Forcing himself past a moment of sadness, he reached over and pulled the bag close. With great care, he lifted out the mason jars one by one and set them aside the edge of the ditch. Again, he lit a match and now stuck the wooden end into the dirt.
As the flame lit up the depths inside the hole, he reached in once more and felt around the hardened surface at the bottom. Finding an edge, he pulled hard, lifted out a large flat stone, and laid it on its side.
The old man stared at the exposed dirt for a moment, then reached for his shovel. He placed its point carefully into the soil and slowly began to remove small amounts. Nervous tension built within him with each small shovelful he extracted.
Suddenly, he felt a solid object. He lit another match and stuck its end in the ground. The bottom of the hole lit up and now, forty-nine years of dread were realized as he stared at a single bone that shined brightly by the glow of the flame.
His mind raced and his stomach churned at the morbid sight. He wanted to vomit, but swallowed hard until the feeling passed.
Focusing now on the mason jars, he grabbed one and reverently lowered it to the bottom of the hole. As the glass contacted bone, it sounded out and he released his grip. He grabbed the next two and placed them with the first. Staring at the last jar, he could just make out the leather-bound book from the train and engraved plaque. With his hand, he dug a small hole away from the other three jars and set the fourth down into it. As the light from the match began to fade, he stared solemnly into the hole and considered the gifts left behind. He wiped away a single tear, then swept dirt around the jars, now completely covering them. Carefully, delicately, he lowered the large flat stone onto the hidden jars and twisted it in place.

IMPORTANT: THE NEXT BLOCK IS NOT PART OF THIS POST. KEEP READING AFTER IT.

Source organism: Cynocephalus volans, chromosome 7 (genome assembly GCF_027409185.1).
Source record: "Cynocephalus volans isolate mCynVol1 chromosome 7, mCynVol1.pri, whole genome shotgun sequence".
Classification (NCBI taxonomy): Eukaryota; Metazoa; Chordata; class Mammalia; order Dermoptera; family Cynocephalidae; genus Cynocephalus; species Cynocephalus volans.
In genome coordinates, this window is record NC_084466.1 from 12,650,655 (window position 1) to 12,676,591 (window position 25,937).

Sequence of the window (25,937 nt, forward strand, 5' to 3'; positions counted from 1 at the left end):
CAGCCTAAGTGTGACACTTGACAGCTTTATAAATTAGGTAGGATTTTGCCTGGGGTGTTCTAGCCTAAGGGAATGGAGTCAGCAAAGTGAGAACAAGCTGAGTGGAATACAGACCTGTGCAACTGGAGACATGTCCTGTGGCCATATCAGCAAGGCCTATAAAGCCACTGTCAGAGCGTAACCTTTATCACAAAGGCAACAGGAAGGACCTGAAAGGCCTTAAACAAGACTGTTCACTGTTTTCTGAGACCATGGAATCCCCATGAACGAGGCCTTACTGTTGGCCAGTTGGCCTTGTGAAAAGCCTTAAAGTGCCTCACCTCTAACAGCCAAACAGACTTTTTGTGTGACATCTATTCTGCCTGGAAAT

Now standing, he shoveled the remaining dirt into the hole, then placed a small swatch of sod back over the top, hoping time and erosion would conceal his secret.
As the stranger stood in the quiet darkness, he nervously scanned the area for any signs of humanity. Satisfied he was alone, he bowed his head and spoke under his breath.
“So spartan an offer of atonement,” he mumbled quietly while shaking his head, then added, “My anguish is but small recompense for such injustice. Take comfort, my friend, that I walk in the shadows of Purgatory.”
With his shoulders hunched and soiled hands lightly folded, the stranger felt the intense pain of guilt and remorse as he stood quietly and prayed. Once again, his eyes welled with tears and he began to weep.
Moments later, footsteps approached just beyond the iron fencing on the far side of the graveyard. The old man leaped from the ground and waited. As the footsteps neared, he heard the distinct sound of whistling. Through the darkness, the old man located the sound and followed the silhouette of a man.
Several minutes later, the caretaker stepped up onto the porch of his rented stone building and lit his pipe. He puffed for a short while, then entered his home. As a lantern was lit inside, the old man stood quickly, gathered his things, then hurried toward the iron fencing. Passing through the front gate, he stopped and laid the borrowed tools at the entrance. With one last look back, he nodded in the darkness. His business was now complete.